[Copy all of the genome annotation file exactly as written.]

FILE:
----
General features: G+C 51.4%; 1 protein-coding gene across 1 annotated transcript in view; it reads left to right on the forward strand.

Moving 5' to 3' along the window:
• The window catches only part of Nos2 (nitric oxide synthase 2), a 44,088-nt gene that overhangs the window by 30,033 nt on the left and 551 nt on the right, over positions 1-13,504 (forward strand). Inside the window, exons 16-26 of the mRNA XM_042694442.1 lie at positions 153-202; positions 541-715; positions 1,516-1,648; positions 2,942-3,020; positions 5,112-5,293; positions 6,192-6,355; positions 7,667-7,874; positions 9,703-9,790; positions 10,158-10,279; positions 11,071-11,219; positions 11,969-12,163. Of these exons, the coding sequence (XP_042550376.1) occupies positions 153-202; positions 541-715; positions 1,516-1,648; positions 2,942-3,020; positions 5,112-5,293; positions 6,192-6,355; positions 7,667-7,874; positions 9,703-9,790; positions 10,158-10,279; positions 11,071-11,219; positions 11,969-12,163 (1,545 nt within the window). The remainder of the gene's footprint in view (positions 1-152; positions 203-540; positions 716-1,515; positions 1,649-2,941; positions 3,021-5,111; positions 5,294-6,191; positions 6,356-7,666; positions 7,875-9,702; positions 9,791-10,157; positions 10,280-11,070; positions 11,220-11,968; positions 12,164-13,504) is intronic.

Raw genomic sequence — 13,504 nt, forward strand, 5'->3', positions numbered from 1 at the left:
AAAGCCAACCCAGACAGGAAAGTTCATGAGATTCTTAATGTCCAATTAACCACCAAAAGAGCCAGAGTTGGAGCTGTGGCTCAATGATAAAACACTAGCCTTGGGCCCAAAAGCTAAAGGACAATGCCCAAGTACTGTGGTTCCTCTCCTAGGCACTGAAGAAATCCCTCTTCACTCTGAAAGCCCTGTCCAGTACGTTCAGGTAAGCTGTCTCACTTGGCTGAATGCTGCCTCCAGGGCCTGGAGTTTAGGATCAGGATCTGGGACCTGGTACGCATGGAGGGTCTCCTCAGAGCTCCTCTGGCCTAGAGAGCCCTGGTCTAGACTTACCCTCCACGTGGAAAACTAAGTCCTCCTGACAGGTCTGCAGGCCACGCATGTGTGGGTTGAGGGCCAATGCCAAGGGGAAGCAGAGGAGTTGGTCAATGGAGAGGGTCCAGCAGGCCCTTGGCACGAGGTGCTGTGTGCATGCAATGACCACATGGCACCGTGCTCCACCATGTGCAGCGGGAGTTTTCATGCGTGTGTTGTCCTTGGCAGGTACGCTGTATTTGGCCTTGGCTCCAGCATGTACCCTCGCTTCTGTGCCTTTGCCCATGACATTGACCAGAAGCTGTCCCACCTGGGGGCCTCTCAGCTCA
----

General features: G+C 51.4%; 1 protein-coding gene across 1 annotated transcript in view; it reads left to right on the forward strand.

Moving 5' to 3' along the window:
• The window catches only part of Nos2 (nitric oxide synthase 2), a 44,088-nt gene that overhangs the window by 30,033 nt on the left and 551 nt on the right, over positions 1-13,504 (forward strand). Inside the window, exons 16-26 of the mRNA XM_042694442.1 lie at positions 153-202; positions 541-715; positions 1,516-1,648; positions 2,942-3,020; positions 5,112-5,293; positions 6,192-6,355; positions 7,667-7,874; positions 9,703-9,790; positions 10,158-10,279; positions 11,071-11,219; positions 11,969-12,163. Of these exons, the coding sequence (XP_042550376.1) occupies positions 153-202; positions 541-715; positions 1,516-1,648; positions 2,942-3,020; positions 5,112-5,293; positions 6,192-6,355; positions 7,667-7,874; positions 9,703-9,790; positions 10,158-10,279; positions 11,071-11,219; positions 11,969-12,163 (1,545 nt within the window). The remainder of the gene's footprint in view (positions 1-152; positions 203-540; positions 716-1,515; positions 1,649-2,941; positions 3,021-5,111; positions 5,294-6,191; positions 6,356-7,666; positions 7,875-9,702; positions 9,791-10,157; positions 10,280-11,070; positions 11,220-11,968; positions 12,164-13,504) is intronic.

Raw genomic sequence — 13,504 nt, forward strand, 5'->3', positions numbered from 1 at the left:
AAAGCCAACCCAGACAGGAAAGTTCATGAGATTCTTAATGTCCAATTAACCACCAAAAGAGCCAGAGTTGGAGCTGTGGCTCAATGATAAAACACTAGCCTTGGGCCCAAAAGCTAAAGGACAATGCCCAAGTACTGTGGTTCCTCTCCTAGGCACTGAAGAAATCCCTCTTCACTCTGAAAGCCCTGTCCAGTACGTTCAGGTAAGCTGTCTCACTTGGCTGAATGCTGCCTCCAGGGCCTGGAGTTTAGGATCAGGATCTGGGACCTGGTACGCATGGAGGGTCTCCTCAGAGCTCCTCTGGCCTAGAGAGCCCTGGTCTAGACTTACCCTCCACGTGGAAAACTAAGTCCTCCTGACAGGTCTGCAGGCCACGCATGTGTGGGTTGAGGGCCAATGCCAAGGGGAAGCAGAGGAGTTGGTCAATGGAGAGGGTCCAGCAGGCCCTTGGCACGAGGTGCTGTGTGCATGCAATGACCACATGGCACCGTGCTCCACCATGTGCAGCGGGAGTTTTCATGCGTGTGTTGTCCTTGGCAGGTACGCTGTATTTGGCCTTGGCTCCAGCATGTACCCTCGCTTCTGTGCCTTTGCCCATGACATTGACCAGAAGCTGTCCCACCTGGGGGCCTCTCAGCTCA